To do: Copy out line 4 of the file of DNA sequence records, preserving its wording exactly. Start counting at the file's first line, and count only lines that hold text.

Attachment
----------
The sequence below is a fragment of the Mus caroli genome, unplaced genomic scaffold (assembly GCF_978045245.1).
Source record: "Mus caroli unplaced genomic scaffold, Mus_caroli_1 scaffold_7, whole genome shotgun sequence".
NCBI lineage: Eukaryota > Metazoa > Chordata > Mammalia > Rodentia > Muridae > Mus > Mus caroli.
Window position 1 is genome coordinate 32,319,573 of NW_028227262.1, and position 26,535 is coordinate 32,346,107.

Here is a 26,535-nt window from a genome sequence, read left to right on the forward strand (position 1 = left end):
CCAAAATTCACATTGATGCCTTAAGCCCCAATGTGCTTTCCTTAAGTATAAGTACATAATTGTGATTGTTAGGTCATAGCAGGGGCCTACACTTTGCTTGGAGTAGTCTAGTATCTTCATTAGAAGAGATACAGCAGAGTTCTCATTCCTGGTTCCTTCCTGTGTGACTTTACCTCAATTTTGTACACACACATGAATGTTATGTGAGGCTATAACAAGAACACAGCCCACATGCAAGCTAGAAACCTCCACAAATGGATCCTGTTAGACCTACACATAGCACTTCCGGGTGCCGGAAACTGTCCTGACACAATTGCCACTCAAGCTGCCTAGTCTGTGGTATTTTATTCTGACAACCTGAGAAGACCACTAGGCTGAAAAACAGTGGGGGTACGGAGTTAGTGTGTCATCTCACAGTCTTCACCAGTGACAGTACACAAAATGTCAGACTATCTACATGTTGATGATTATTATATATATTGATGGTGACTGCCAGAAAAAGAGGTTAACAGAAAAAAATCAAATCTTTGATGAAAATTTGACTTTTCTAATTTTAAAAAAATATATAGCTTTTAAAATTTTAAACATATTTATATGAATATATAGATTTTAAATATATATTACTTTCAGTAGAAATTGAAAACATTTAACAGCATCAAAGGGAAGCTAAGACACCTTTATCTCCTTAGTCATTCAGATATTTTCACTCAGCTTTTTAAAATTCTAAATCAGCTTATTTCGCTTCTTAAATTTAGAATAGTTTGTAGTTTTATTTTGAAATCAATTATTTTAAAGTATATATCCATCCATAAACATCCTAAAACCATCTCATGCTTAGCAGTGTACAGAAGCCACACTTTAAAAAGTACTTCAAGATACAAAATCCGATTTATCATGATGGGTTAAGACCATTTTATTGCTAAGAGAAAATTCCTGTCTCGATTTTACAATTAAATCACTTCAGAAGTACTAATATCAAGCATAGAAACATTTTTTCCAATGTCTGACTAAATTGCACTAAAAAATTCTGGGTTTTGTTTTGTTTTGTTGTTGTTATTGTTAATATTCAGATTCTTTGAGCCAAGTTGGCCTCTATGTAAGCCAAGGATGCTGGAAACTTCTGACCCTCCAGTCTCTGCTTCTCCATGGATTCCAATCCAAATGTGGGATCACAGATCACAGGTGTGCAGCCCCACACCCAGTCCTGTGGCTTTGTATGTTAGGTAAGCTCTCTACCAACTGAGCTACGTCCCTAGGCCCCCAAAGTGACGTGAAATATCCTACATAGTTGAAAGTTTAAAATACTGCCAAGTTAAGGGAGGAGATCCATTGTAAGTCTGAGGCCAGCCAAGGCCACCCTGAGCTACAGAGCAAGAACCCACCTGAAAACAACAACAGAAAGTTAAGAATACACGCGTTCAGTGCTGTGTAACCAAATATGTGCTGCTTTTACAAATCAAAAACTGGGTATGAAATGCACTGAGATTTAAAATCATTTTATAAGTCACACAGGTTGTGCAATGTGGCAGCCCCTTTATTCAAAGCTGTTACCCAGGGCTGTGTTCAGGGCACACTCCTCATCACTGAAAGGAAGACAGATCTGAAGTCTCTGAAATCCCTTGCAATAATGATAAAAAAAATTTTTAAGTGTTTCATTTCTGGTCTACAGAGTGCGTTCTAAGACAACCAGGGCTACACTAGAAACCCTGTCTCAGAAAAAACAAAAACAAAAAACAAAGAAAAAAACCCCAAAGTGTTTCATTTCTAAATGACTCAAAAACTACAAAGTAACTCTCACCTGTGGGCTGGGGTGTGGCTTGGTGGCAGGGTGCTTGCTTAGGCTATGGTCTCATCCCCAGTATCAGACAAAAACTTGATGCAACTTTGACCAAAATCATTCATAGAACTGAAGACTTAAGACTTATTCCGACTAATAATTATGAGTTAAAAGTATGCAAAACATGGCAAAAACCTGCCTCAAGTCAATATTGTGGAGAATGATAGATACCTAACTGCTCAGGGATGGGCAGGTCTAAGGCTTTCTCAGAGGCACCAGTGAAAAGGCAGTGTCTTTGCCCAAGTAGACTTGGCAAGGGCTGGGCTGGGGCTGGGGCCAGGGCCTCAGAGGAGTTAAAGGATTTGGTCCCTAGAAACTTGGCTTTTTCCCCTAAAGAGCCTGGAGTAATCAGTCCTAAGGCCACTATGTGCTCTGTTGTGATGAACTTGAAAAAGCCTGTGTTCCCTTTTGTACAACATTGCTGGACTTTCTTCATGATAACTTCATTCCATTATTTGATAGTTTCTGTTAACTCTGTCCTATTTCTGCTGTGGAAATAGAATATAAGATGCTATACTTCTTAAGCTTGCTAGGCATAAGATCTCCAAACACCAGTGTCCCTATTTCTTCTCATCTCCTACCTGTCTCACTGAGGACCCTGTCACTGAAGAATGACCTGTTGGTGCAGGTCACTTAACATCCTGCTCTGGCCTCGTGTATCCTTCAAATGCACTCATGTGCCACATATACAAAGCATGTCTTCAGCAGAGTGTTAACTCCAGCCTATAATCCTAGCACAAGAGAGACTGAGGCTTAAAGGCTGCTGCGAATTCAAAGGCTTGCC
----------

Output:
Window position 1 is genome coordinate 32,319,573 of NW_028227262.1, and position 26,535 is coordinate 32,346,107.